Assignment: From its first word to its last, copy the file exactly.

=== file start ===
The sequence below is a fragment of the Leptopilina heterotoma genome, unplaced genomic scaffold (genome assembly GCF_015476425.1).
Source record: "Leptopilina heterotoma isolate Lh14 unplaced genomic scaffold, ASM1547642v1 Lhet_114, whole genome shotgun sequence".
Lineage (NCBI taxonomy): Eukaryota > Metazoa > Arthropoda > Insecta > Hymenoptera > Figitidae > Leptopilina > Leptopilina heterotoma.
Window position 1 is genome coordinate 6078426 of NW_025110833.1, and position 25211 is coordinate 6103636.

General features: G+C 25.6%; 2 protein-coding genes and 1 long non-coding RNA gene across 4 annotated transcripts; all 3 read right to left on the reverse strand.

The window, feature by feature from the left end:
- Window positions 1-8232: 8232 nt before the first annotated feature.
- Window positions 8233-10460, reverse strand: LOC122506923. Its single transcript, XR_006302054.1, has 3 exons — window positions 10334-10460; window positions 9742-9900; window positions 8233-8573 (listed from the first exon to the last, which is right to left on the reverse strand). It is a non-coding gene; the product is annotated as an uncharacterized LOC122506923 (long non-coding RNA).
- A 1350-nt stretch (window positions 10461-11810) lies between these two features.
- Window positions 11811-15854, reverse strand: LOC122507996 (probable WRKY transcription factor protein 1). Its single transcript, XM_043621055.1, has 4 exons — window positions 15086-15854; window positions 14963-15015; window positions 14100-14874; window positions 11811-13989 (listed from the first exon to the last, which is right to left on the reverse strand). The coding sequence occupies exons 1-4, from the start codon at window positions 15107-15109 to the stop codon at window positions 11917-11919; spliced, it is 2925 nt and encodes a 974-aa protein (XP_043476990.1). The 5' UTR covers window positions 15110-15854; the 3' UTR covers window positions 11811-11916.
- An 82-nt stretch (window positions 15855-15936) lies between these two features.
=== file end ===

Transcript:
The sequence below is a fragment of the Leptopilina heterotoma genome, unplaced genomic scaffold (genome assembly GCF_015476425.1).
Source record: "Leptopilina heterotoma isolate Lh14 unplaced genomic scaffold, ASM1547642v1 Lhet_114, whole genome shotgun sequence".
Lineage (NCBI taxonomy): Eukaryota > Metazoa > Arthropoda > Insecta > Hymenoptera > Figitidae > Leptopilina > Leptopilina heterotoma.
Window position 1 is genome coordinate 6078426 of NW_025110833.1, and position 25211 is coordinate 6103636.

General features: G+C 25.6%; 2 protein-coding genes and 1 long non-coding RNA gene across 4 annotated transcripts; all 3 read right to left on the reverse strand.

The window, feature by feature from the left end:
- Window positions 1-8232: 8232 nt before the first annotated feature.
- Window positions 8233-10460, reverse strand: LOC122506923. Its single transcript, XR_006302054.1, has 3 exons — window positions 10334-10460; window positions 9742-9900; window positions 8233-8573 (listed from the first exon to the last, which is right to left on the reverse strand). It is a non-coding gene; the product is annotated as an uncharacterized LOC122506923 (long non-coding RNA).
- A 1350-nt stretch (window positions 10461-11810) lies between these two features.
- Window positions 11811-15854, reverse strand: LOC122507996 (probable WRKY transcription factor protein 1). Its single transcript, XM_043621055.1, has 4 exons — window positions 15086-15854; window positions 14963-15015; window positions 14100-14874; window positions 11811-13989 (listed from the first exon to the last, which is right to left on the reverse strand). The coding sequence occupies exons 1-4, from the start codon at window positions 15107-15109 to the stop codon at window positions 11917-11919; spliced, it is 2925 nt and encodes a 974-aa protein (XP_043476990.1). The 5' UTR covers window positions 15110-15854; the 3' UTR covers window positions 11811-11916.
- An 82-nt stretch (window positions 15855-15936) lies between these two features.